all – Mark Goodwin

 

all

 

washed from

land-rim through

 

sea’s miles

 

-high-sky &

fathoms-deep

 

en

 

twined

 

light

 


Mark Goodwin is a poet-sound-artist, and speaks & writes in various ways. He is also a walker, balancer, stroller, & climber. He has a number of books & chapbooks with various poetry houses, including Leafe Press, Longbarrow Press, Nine Arches Press, & Shearsman Books. His poetry was included in The Ground Aslant – An Anthology of Radical Landscape Poetry edited by Harriet Tarlo (Shearsman Books 2011) and The Footing edited by Brian Lewis (Longbarrow Press 2013).  His latest chapbook – a compressed mountain travelogue called Erodes On Air – was recently published in North America by Middle Creek. Mark lives with his partner on a narrowboat just north of Leicester. He tweets poems from @kramawoodgin, and some of his sound-enhanced poetry is here: https://markgoodwin-poet-sound-artist.bandcamp.com.

Compassion for the Undertaker – Charlotte Cosgrove

 

His feet press gently on the pedals

More pianist than driver.

The black hearse slows to the church

An inkblot spreading on white paper.

He opens the door for the grieving

Remains solemn as duty expects.

His eyes look down at pebbly gravel

Feels it within him as if made of concrete or hard minerals

Ready to decompose into the ground.

It has been just a week since he returned

After his compassionate leave came to an end.

 


Charlotte Cosgrove is a poet and English lecturer from Liverpool, England. Her work has appeared in Trouvaille Review, Dreich, The Literary Yard, The Broadkill Review, Wingless Dreamer, Confingo, Beyond Words and various anthologies online and in print. She is editor of Rough Diamond poetry journal. Her first poetry book Silent Violence with Petals will be published with Kelsay Books in June 2022.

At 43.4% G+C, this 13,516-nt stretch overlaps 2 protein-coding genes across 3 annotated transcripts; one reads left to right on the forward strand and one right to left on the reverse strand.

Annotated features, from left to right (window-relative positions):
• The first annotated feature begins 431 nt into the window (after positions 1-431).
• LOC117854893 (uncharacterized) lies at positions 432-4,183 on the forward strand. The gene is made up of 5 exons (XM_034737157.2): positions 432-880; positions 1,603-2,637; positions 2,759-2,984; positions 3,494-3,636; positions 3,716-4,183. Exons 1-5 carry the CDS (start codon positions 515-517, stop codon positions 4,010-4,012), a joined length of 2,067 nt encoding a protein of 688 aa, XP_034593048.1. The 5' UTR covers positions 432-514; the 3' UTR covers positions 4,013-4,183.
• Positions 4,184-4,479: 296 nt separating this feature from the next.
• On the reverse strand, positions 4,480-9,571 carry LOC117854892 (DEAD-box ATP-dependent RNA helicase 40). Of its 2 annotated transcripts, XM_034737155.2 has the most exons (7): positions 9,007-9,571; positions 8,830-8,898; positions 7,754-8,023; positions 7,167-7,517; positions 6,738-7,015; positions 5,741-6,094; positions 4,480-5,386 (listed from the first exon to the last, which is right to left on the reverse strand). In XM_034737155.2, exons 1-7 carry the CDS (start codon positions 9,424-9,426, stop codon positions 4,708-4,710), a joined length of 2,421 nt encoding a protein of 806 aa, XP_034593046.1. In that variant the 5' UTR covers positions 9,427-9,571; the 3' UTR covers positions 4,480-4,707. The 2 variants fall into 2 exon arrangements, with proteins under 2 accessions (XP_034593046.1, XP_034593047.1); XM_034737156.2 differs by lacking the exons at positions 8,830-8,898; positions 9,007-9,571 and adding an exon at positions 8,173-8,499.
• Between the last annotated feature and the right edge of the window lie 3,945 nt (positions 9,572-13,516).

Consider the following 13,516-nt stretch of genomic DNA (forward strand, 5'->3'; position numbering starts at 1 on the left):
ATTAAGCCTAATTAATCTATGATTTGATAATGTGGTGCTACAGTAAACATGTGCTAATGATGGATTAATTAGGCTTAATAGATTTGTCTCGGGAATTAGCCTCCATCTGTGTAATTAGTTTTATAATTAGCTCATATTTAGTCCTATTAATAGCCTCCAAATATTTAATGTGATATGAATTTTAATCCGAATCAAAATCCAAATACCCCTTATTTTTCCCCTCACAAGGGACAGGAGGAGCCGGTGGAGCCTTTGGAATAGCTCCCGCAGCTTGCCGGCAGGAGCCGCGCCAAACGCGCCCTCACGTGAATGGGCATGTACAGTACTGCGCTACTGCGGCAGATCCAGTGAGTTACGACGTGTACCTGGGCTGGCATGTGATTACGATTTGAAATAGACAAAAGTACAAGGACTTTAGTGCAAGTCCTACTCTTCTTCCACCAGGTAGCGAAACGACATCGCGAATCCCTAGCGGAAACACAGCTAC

Arran Postcard – Anna Percy

 

Dear T.

I know you have cycled on the coast road where I bumped along on the bus I haven’t asked if you stopped here at Kildonan where seals are promised or whether in fact the flop of their sea adapted bodies fills you with the same glee a fortification crumbles in a dark stone on the hill a look out a warning place the first line of defence the current light house sits on an islet must be lonely have to row back and forth to find another body the sun has started to blaze and yet the sea froze my toes a swimming costume was a dare to the water the water itself is all subtle movement and glitter past the sand everything is bands of blue and white you would swim.

 


Anna Percy has been writing for the page, stage and publication since 2004 mostly in the North of England. In 2010 she co founded the feminist collective Stirred Poetry. She has three full length collections with Flapjack Press. This poem is from an upcoming pamphlet The Everlasting Now from Some Roast Poets.

Song – John Muro

 

Last night I fell to dream

of Castle Combe,

 

Its shambling mists and tawny stream,

the holy pathos of its homes.

 

Wind-washed clouds, the lunar gleam

of cream-colored stone.

 

And there, somewhere between

drowsy dusk and day, I stood alone

 

In fevered dream,

in Cotswold cold,

 

Woke to air, moon-tide dimmed,

and the lulled hush of wool-

 

Soft hymns

with all hope gone.

 


A resident of Connecticut, John is a graduate of Trinity College, Wesleyan University and the University of Connecticut. In the Lilac Hour, his first volume of poems, was published in 2020 by Antrim House, and it is available on Amazon. His poems have been published, or are forthcoming, in journals including Euphony, Moria, Penumbra, River Heron, Sheepshead, Third WednesdayAmethyst Review, High WindowPoetica Review and the French Literary Review. John is also a two-time 2021 Pushcart Prize nominee.

70 Seconds – Anna Ross

 

A small spark

A flicker, a flash

Blink and you miss it

A lone reaching flame

Small, steady, silent

Growing at both sides

A red hand waving

Calling for attention

Its journey begins